# Is there any advantage of plotting graphs using traditional paper and pencil method?

Why don't we discard the traditional pencil and paper method of graph plotting in high schools and for freshers at colleges since there are many electronic devices doing the graphing? And please where do I get citation on studies that show students graphing ability

• What information about students' graphing ability are you interested in? Aug 24 '16 at 19:41
• Documented research on students' ability of choose reasonable scales, plot data correctly, determine slopes and intercepts correctly, connect information from graph with the theory behind the graph. Aug 24 '16 at 20:32
• There is almost nothing in undergraduate mathematics which can't be done better by computers. Why stop with graphing? Is there any point in teaching integration by hand when Maple does it better? Why bother to teach matrix multiplication? Even the ability to produce proofs in abstract algebra has been (to a large extent) automated. Why not discard the entire curriculum? My answer: the computer can't understand it for you. Hand-graphing is a tool for gaining understanding. The fact that it is an inferior technology isn't relevant. Running is slower than driving -- but it builds muscles. Aug 25 '16 at 13:19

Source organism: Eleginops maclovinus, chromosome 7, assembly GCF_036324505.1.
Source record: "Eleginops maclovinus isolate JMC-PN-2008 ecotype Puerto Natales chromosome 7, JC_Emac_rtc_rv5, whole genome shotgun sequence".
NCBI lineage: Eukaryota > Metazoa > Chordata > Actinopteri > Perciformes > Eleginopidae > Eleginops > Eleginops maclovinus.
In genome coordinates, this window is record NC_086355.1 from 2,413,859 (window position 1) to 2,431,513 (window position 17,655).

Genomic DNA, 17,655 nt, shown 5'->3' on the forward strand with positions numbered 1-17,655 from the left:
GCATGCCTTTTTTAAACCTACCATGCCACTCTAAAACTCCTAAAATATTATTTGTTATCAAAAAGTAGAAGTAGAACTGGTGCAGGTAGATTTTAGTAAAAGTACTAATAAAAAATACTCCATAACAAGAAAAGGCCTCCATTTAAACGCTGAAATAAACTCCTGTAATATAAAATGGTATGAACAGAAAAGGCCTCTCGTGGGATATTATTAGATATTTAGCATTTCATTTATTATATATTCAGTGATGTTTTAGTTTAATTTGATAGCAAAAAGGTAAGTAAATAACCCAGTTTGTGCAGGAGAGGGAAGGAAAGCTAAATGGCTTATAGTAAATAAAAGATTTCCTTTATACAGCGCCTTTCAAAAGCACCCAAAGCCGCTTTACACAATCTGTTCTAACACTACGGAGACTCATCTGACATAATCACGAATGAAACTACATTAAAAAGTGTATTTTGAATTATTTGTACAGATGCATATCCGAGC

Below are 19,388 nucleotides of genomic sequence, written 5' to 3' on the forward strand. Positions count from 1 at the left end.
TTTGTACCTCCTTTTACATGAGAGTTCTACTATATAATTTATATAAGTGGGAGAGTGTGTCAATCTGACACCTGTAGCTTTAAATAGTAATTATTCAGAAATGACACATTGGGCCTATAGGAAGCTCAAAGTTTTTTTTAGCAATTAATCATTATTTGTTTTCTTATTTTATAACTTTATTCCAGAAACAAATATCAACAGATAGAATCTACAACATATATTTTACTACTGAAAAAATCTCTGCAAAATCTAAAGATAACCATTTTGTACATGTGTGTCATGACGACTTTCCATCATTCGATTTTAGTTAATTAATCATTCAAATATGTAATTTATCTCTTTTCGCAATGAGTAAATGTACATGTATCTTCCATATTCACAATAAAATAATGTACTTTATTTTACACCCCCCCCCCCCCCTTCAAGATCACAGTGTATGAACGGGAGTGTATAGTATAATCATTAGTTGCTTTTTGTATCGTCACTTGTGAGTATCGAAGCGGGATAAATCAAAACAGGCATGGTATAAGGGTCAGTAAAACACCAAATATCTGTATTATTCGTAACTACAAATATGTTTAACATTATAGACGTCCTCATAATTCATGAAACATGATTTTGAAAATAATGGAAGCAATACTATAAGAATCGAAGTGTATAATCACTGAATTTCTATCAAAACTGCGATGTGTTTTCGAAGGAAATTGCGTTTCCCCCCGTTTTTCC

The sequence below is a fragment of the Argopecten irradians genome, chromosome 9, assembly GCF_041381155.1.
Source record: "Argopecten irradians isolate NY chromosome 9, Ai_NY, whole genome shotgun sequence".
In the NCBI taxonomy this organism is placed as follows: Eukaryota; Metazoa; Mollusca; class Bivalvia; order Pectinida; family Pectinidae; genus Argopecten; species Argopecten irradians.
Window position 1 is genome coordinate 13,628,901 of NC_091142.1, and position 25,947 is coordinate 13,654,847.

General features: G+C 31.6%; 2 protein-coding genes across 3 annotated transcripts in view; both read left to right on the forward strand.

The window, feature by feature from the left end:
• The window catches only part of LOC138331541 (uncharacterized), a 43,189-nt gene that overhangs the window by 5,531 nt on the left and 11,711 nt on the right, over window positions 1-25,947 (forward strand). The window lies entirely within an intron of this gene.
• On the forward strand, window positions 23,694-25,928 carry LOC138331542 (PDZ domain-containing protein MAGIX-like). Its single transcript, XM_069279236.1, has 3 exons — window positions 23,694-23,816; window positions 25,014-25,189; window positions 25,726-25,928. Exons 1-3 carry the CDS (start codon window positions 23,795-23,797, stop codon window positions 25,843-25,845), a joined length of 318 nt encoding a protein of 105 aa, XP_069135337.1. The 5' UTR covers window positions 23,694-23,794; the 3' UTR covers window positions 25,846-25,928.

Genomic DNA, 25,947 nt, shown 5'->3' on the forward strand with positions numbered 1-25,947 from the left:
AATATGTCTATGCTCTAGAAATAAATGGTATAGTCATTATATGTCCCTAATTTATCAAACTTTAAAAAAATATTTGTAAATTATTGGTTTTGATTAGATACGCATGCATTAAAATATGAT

• I may form this into a proper answer later, but I don't have the documented research you ask for. Anyway, I do think that plotting individual points quickly becomes tedious, and if you want a precise graph then software does the job. But I think students need to know what graphs ought to look like and be able to sketch the general shape without plotting many points at all. This sort of thinking will help them solve problems that don't need the specifics that software might give them. They'll just KNOW what to expect. Aug 26 '16 at 2:32